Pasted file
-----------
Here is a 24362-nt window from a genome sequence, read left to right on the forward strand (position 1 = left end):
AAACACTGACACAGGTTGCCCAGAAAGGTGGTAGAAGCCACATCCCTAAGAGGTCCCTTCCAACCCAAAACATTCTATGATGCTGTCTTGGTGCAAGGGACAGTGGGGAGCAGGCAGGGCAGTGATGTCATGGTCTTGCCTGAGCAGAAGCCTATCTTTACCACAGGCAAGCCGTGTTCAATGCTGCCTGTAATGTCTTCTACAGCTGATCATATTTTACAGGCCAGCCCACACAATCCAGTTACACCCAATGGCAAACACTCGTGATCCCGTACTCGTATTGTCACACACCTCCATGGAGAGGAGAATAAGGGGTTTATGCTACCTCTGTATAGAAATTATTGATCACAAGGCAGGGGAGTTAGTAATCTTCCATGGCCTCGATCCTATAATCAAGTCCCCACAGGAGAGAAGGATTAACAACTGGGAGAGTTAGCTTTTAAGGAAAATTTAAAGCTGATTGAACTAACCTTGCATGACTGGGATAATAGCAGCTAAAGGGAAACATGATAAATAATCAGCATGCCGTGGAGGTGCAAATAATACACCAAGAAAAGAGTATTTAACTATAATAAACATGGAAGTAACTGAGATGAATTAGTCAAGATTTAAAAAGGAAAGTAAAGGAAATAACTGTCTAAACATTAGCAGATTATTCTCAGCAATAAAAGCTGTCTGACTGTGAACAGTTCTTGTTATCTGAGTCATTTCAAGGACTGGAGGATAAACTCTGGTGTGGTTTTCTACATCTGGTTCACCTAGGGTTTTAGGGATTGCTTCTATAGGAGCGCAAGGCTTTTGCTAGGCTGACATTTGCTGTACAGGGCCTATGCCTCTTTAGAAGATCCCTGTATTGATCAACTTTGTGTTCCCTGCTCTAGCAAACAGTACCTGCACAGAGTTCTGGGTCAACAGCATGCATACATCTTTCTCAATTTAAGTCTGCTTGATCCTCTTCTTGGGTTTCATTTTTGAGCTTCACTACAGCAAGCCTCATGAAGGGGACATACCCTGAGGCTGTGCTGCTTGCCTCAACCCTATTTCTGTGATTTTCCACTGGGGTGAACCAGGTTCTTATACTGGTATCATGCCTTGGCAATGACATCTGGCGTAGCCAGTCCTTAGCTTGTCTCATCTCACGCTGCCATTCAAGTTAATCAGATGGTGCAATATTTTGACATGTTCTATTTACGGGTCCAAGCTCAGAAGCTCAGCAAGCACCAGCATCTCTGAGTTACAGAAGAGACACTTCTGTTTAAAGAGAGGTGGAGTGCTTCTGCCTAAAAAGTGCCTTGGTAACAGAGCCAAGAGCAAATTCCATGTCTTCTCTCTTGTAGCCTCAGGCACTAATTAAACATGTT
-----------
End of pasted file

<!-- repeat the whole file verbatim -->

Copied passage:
Here is a 24362-nt window from a genome sequence, read left to right on the forward strand (position 1 = left end):
AAACACTGACACAGGTTGCCCAGAAAGGTGGTAGAAGCCACATCCCTAAGAGGTCCCTTCCAACCCAAAACATTCTATGATGCTGTCTTGGTGCAAGGGACAGTGGGGAGCAGGCAGGGCAGTGATGTCATGGTCTTGCCTGAGCAGAAGCCTATCTTTACCACAGGCAAGCCGTGTTCAATGCTGCCTGTAATGTCTTCTACAGCTGATCATATTTTACAGGCCAGCCCACACAATCCAGTTACACCCAATGGCAAACACTCGTGATCCCGTACTCGTATTGTCACACACCTCCATGGAGAGGAGAATAAGGGGTTTATGCTACCTCTGTATAGAAATTATTGATCACAAGGCAGGGGAGTTAGTAATCTTCCATGGCCTCGATCCTATAATCAAGTCCCCACAGGAGAGAAGGATTAACAACTGGGAGAGTTAGCTTTTAAGGAAAATTTAAAGCTGATTGAACTAACCTTGCATGACTGGGATAATAGCAGCTAAAGGGAAACATGATAAATAATCAGCATGCCGTGGAGGTGCAAATAATACACCAAGAAAAGAGTATTTAACTATAATAAACATGGAAGTAACTGAGATGAATTAGTCAAGATTTAAAAAGGAAAGTAAAGGAAATAACTGTCTAAACATTAGCAGATTATTCTCAGCAATAAAAGCTGTCTGACTGTGAACAGTTCTTGTTATCTGAGTCATTTCAAGGACTGGAGGATAAACTCTGGTGTGGTTTTCTACATCTGGTTCACCTAGGGTTTTAGGGATTGCTTCTATAGGAGCGCAAGGCTTTTGCTAGGCTGACATTTGCTGTACAGGGCCTATGCCTCTTTAGAAGATCCCTGTATTGATCAACTTTGTGTTCCCTGCTCTAGCAAACAGTACCTGCACAGAGTTCTGGGTCAACAGCATGCATACATCTTTCTCAATTTAAGTCTGCTTGATCCTCTTCTTGGGTTTCATTTTTGAGCTTCACTACAGCAAGCCTCATGAAGGGGACATACCCTGAGGCTGTGCTGCTTGCCTCAACCCTATTTCTGTGATTTTCCACTGGGGTGAACCAGGTTCTTATACTGGTATCATGCCTTGGCAATGACATCTGGCGTAGCCAGTCCTTAGCTTGTCTCATCTCACGCTGCCATTCAAGTTAATCAGATGGTGCAATATTTTGACATGTTCTATTTACGGGTCCAAGCTCAGAAGCTCAGCAAGCACCAGCATCTCTGAGTTACAGAAGAGACACTTCTGTTTAAAGAGAGGTGGAGTGCTTCTGCCTAAAAAGTGCCTTGGTAACAGAGCCAAGAGCAAATTCCATGTCTTCTCTCTTGTAGCCTCAGGCACTAATTAAACATGTT